Mathieu Segers, professor of European Integration
Europe is very close, but at the same time very distant
On 9 December 2016, it will be exactly 25 years since the start of the European Summit in Maastricht, which would lead to the much-discussed Maastricht Treaty. On that day, a range of leading politicians and academics will take part in a special ‘EU Summit’ at the Maastricht Exhibition and Congress Centre (MECC). One of the participants is the young Maastricht professor Mathieu Segers, a specialist in European integration.
Professor Mathieu Segers (1976) is Maastricht born and bred. He grew up in the now vibrant neighbourhood of Wyck, where in Segers’s youth there was not a great deal going on. The young Mathieu became fascinated by Europe during the 1991 European Summit – he was then nearly 15 – when he wanted to go and see what was happening at the Hotel Maastricht (now the Crowne Plaza), which was just a few dozen metres from his home. It was a hive of activity there, because Helmut Kohl, one of the big players on the world’s political stage, was staying at the hotel with his entourage. Unfortunately, Segers was prevented from getting near and did not see much more than the black security barriers. “That was the moment when I first realised that Europe was very close, but at the same time very distant.”
Segers, who is originally a political scientist, but who has a PhD in history, has been the dean (head) of Maastricht’s University College since 1 June this year. Despite his youth, he has had an impressive academic career, having worked as a researcher at the universities of Oxford and Harvard, for example. Until the middle of this year, he was senior lecturer in European Integration at the department of history and art history at Utrecht University. In Maastricht, he is professor of Contemporary European History and European Integration in the Faculty of Humanities and Sciences.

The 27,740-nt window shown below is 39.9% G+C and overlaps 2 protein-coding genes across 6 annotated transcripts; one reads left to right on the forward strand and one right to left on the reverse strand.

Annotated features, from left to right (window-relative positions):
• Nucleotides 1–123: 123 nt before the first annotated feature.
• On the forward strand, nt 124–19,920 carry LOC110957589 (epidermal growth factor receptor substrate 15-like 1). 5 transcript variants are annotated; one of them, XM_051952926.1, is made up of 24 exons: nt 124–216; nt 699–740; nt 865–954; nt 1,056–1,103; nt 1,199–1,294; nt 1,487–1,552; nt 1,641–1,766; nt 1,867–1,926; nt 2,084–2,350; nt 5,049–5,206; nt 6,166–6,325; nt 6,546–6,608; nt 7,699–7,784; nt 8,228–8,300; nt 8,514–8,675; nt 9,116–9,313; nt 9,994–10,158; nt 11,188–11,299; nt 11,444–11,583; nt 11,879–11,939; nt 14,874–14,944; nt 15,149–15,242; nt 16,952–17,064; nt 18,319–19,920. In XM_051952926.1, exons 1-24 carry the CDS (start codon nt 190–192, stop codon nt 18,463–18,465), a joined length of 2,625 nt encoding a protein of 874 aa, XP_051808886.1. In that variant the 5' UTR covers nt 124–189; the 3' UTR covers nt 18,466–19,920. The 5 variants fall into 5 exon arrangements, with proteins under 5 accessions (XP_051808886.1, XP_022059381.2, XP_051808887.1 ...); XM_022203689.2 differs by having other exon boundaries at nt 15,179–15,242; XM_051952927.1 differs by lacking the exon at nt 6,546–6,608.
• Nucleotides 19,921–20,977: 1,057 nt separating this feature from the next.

Segers is a member of the Netherlands Scientific Council for Government Policy (WRR). He writes columns for the Financieele Dagblad newspaper and has a weekly European news spot on Radio 1Vandaag. He is frequently consulted by the media on issues of European integration and European policy,
In addition, he has written a number of books. In 2013 his Reis naar het continent. Nederland en de Europese integratie, 1950 tot heden (Journey to the continent. The Netherlands and European integration, from 1950 to the present) was published and it won the ‘Prinsjesboekenprijs’ prize as the best political book of 2013. This work (published by Prometheus), which also enjoyed good press reviews, was reprinted this year in a third, completely revised edition. According to his publisher, in Waagstuk Europa (Hazard Europe), published in 2014, Segers undertakes a quest for the present, past and future of Europe and attempts to find an answer to the prominent questions that many Europeans are currently struggling with.